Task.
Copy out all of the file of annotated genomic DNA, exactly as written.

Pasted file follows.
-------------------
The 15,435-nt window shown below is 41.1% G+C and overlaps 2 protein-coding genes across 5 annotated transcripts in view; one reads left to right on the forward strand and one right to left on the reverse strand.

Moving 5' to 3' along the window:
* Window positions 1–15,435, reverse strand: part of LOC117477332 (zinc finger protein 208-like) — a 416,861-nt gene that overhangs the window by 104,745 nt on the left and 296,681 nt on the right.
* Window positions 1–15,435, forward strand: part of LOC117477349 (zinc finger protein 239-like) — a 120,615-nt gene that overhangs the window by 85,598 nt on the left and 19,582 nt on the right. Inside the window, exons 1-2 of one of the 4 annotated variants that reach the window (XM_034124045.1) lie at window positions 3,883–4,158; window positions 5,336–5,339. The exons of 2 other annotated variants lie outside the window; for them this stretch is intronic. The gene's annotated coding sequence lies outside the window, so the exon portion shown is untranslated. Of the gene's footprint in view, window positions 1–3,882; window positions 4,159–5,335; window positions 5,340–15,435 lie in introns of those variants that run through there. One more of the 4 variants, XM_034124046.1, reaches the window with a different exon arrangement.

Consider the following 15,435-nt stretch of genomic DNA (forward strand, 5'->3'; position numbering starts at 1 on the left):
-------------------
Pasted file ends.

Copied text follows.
The 15,435-nt window shown below is 41.1% G+C and overlaps 2 protein-coding genes across 5 annotated transcripts in view; one reads left to right on the forward strand and one right to left on the reverse strand.

Moving 5' to 3' along the window:
* Window positions 1–15,435, reverse strand: part of LOC117477332 (zinc finger protein 208-like) — a 416,861-nt gene that overhangs the window by 104,745 nt on the left and 296,681 nt on the right.
* Window positions 1–15,435, forward strand: part of LOC117477349 (zinc finger protein 239-like) — a 120,615-nt gene that overhangs the window by 85,598 nt on the left and 19,582 nt on the right. Inside the window, exons 1-2 of one of the 4 annotated variants that reach the window (XM_034124045.1) lie at window positions 3,883–4,158; window positions 5,336–5,339. The exons of 2 other annotated variants lie outside the window; for them this stretch is intronic. The gene's annotated coding sequence lies outside the window, so the exon portion shown is untranslated. Of the gene's footprint in view, window positions 1–3,882; window positions 4,159–5,335; window positions 5,340–15,435 lie in introns of those variants that run through there. One more of the 4 variants, XM_034124046.1, reaches the window with a different exon arrangement.

Consider the following 15,435-nt stretch of genomic DNA (forward strand, 5'->3'; position numbering starts at 1 on the left):